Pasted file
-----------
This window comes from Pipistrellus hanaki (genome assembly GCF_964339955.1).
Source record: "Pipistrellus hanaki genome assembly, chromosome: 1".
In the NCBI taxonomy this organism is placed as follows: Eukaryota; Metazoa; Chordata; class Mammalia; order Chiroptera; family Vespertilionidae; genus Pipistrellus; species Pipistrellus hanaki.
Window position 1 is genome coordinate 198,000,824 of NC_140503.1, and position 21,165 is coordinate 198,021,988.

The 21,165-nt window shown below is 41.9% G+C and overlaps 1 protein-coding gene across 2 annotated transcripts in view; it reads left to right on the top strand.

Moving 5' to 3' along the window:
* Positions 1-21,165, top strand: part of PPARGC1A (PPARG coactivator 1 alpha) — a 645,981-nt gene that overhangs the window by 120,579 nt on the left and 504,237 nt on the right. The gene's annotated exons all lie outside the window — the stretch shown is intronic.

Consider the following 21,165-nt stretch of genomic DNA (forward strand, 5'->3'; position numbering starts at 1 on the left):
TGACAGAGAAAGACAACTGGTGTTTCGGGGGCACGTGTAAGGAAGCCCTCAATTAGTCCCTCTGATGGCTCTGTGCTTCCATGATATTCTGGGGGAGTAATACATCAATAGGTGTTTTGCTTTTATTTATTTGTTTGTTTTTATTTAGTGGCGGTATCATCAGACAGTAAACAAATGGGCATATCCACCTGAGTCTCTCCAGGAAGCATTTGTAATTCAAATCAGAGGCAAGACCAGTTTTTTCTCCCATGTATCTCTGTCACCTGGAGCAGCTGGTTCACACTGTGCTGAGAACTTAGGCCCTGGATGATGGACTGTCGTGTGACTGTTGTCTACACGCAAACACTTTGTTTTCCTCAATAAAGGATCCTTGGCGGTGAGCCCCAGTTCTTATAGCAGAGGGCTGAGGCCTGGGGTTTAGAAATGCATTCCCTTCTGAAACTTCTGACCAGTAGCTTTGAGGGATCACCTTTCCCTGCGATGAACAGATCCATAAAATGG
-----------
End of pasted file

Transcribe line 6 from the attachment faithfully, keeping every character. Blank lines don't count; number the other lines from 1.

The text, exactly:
Moving 5' to 3' along the window: